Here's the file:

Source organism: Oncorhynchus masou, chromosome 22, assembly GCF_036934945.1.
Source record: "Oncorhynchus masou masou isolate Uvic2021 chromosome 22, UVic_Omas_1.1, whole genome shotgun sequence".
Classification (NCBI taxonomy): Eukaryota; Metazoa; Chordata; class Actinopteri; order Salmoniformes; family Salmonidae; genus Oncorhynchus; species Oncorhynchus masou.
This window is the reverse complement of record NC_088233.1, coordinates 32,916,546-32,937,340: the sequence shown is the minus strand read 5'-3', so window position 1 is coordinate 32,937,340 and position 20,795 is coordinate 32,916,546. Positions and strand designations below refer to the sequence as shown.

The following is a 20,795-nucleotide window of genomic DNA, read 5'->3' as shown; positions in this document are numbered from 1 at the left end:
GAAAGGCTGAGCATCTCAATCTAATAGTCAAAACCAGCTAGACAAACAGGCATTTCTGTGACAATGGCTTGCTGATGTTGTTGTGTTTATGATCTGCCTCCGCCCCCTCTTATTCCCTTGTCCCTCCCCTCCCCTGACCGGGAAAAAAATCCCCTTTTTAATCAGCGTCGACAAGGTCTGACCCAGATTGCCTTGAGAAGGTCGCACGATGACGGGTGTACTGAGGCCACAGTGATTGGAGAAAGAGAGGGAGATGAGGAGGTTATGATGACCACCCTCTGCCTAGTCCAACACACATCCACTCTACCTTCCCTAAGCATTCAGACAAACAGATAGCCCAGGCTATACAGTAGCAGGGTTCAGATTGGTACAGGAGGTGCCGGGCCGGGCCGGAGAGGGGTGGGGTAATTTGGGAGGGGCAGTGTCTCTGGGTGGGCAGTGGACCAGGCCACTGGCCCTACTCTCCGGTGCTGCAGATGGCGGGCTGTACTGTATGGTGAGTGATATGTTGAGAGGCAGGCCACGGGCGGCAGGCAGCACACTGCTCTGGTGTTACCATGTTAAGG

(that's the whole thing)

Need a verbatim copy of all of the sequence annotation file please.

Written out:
Source organism: Oncorhynchus masou, chromosome 22, assembly GCF_036934945.1.
Source record: "Oncorhynchus masou masou isolate Uvic2021 chromosome 22, UVic_Omas_1.1, whole genome shotgun sequence".
Classification (NCBI taxonomy): Eukaryota; Metazoa; Chordata; class Actinopteri; order Salmoniformes; family Salmonidae; genus Oncorhynchus; species Oncorhynchus masou.
This window is the reverse complement of record NC_088233.1, coordinates 32,916,546-32,937,340: the sequence shown is the minus strand read 5'-3', so window position 1 is coordinate 32,937,340 and position 20,795 is coordinate 32,916,546. Positions and strand designations below refer to the sequence as shown.

The following is a 20,795-nucleotide window of genomic DNA, read 5'->3' as shown; positions in this document are numbered from 1 at the left end:
GAAAGGCTGAGCATCTCAATCTAATAGTCAAAACCAGCTAGACAAACAGGCATTTCTGTGACAATGGCTTGCTGATGTTGTTGTGTTTATGATCTGCCTCCGCCCCCTCTTATTCCCTTGTCCCTCCCCTCCCCTGACCGGGAAAAAAATCCCCTTTTTAATCAGCGTCGACAAGGTCTGACCCAGATTGCCTTGAGAAGGTCGCACGATGACGGGTGTACTGAGGCCACAGTGATTGGAGAAAGAGAGGGAGATGAGGAGGTTATGATGACCACCCTCTGCCTAGTCCAACACACATCCACTCTACCTTCCCTAAGCATTCAGACAAACAGATAGCCCAGGCTATACAGTAGCAGGGTTCAGATTGGTACAGGAGGTGCCGGGCCGGGCCGGAGAGGGGTGGGGTAATTTGGGAGGGGCAGTGTCTCTGGGTGGGCAGTGGACCAGGCCACTGGCCCTACTCTCCGGTGCTGCAGATGGCGGGCTGTACTGTATGGTGAGTGATATGTTGAGAGGCAGGCCACGGGCGGCAGGCAGCACACTGCTCTGGTGTTACCATGTTAAGG